The Story Behind Successful Breastfeeding

Posted on: November 5, 2008

What is needed for effective breastfeeding in the first hours after birth?

  • First and foremost, multi-disciplinary research has shown that skin-to-skin contact between mother and baby within the first hour of birth (amongst its many other benefits), is extremely necessary to start off a series of responses – hormonal, physical, and psychological – in both mother and baby to initiate good breastfeeding. This increases the already present levels of oxytocin hormone in both mother and baby, and ensures the “milk ejection” reflex.
  • This process starts off, what Breastfeeding Medicine expert Dr. Christina Smillie, MD, describes as “the Mother Baby dance”. If allowed to remain skin-to-skin with mother, the newborn infant can crawl to the breast (using its inborn stepping reflexes), find and attach himself to the mother’s breast.
  • If the newborn’s fists are not cleaned, he will experience the familiar smell of the amniotic fluid present inside his fists, as he puts his hand to his mouth (again a very characteristic newborn behavior). He is then able to associate the similar smell of his mom’s breasts, and locate them, as they also secrete a substance which has similar smells as the amniotic fluid.
  • The baby then sometimes reaches out, and massages the breast. This further stimulates the breast to release more oxytocin, which in turn helps with milk let-down.

  • Next, responding to mother’s instinctive stroking, talking and visual interactions with him, (the newborn is in a quiet, alert state for almost 90 minutes after birth), the baby’s brain releases oxytocin, which relaxes him, and initiates feeding behaviors in him. Soon after, he locates the source of the unique smells and warmer temperature – his mother’s breast. And, with his chin and lower lip touching mom’s breast, he opens his mouth wide and starts suckling.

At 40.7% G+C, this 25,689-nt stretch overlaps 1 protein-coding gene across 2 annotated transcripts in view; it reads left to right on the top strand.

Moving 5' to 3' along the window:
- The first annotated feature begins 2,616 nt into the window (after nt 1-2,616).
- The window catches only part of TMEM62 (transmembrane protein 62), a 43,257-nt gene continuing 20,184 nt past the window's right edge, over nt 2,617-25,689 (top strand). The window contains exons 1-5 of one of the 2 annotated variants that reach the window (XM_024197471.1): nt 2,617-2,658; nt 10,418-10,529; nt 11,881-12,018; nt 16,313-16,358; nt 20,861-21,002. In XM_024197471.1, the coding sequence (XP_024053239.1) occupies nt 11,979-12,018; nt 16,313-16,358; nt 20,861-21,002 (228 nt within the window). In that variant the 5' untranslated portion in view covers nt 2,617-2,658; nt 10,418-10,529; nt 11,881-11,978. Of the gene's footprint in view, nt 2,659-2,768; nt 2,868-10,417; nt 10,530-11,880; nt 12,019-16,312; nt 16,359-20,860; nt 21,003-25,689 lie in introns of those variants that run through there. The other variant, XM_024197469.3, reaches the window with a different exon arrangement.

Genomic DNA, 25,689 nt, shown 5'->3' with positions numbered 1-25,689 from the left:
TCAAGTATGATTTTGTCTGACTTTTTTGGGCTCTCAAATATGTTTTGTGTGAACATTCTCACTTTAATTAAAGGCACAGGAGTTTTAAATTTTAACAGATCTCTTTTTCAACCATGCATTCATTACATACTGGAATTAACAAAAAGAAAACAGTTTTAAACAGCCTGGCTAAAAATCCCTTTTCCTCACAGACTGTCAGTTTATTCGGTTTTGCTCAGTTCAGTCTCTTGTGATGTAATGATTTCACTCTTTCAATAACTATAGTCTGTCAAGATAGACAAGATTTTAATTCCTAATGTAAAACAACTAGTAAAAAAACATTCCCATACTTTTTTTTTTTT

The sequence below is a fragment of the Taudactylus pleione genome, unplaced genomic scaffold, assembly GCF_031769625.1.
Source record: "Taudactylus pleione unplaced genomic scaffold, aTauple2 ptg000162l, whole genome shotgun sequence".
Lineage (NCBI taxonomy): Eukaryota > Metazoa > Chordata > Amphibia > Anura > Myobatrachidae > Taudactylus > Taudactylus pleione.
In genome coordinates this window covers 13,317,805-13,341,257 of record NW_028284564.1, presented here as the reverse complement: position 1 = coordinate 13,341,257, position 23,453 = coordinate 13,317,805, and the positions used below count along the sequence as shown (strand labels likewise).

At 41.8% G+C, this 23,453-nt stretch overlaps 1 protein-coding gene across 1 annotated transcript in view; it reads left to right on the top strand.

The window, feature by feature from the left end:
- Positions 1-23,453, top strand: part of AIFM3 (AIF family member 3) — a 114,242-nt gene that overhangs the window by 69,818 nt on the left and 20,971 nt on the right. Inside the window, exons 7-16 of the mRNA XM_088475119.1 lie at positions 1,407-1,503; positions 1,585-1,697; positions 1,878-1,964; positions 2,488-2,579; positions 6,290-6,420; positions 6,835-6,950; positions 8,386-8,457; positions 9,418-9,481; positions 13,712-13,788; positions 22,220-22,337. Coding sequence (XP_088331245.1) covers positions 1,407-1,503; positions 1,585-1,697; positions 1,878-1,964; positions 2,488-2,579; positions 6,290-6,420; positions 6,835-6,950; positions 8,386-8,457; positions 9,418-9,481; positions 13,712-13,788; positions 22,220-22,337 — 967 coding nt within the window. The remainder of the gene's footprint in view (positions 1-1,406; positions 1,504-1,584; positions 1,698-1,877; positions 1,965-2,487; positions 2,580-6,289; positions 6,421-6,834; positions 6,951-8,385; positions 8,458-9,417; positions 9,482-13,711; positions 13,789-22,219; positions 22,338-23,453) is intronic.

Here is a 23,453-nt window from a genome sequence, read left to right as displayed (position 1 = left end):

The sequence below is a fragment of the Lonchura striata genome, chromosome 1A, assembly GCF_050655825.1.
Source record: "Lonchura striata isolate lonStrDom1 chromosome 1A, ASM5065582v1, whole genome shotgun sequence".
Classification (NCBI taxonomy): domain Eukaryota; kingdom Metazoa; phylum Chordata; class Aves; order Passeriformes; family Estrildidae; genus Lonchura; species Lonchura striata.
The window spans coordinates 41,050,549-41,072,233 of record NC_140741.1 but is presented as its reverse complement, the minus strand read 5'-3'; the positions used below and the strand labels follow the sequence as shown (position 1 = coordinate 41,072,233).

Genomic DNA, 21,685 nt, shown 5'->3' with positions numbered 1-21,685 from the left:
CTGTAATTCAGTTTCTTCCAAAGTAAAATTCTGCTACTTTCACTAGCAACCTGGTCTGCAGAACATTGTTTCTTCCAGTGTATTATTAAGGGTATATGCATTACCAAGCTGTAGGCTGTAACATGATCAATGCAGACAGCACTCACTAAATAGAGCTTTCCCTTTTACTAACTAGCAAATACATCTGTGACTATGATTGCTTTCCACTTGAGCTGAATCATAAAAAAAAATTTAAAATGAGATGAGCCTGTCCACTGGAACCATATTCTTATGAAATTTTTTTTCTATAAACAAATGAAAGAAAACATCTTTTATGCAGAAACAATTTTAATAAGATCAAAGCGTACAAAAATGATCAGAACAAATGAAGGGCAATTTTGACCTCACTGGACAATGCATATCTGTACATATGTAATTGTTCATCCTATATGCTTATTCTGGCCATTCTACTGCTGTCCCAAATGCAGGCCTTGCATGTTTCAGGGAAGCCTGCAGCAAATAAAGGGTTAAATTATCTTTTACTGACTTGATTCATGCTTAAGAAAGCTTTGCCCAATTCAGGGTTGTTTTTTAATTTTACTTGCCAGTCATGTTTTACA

• What the baby first takes in is the extremely beneficial colostrum (the precursor of milk). This colostrum is high in antibodies that will benefit the newborn’s immunity for a lifetime. Colostrum, being extremely high in fat content, also satiates the newborn’s hunger. And, once the baby sleeps after his first full nursing, he may not need his next feeding, for up to 4 hours later.
  • Because the baby’s instincts have started the process of learning, and now that he knows he can successfully feed, he is able to latch on to mother’s breast and suckle well at his next feeding. He may feed as frequently as he needs – sometimes, hospitals may impose a 2-hour interval between feedings, which in my opinion does not have merit.
  • Oxytocin in the baby releases another set of hormones which are called cholecystokinens. These hormones ensure that the baby feels satiated for only a short time after a feeding over the first couple of days. This makes him want to feed more and increases his suckling action. This increased suckling is a good biological response, and ensures that mom’s breast is not engorged (feeling full, and tight) when the milk does come in, usually within 48 hours after birth, and effective breastfeeding continues. It is all good news – both for mom and baby.

My next post will focus on best practices that hospitals, care providers and new mothers can adopt in order to ensure that effective breastfeeding can occur at the earliest after birth.


  1. Anderson GC et al. Early skin-to-skin contact for mothers and their healthy newborn infants. Cochrane Database Syst Rev. 2003L2):CD003519
  2. Klaus M, Klaus P. Your Amazing Newborn. Reading MA: Perseus Books: 1998
  3. Christina Smillie, MD. Baby-led latching: A neurobehavioral model for how infants learn to latch on. Plenary Session Invited Lecture at Lamaze International Conference, September 14, 2008.

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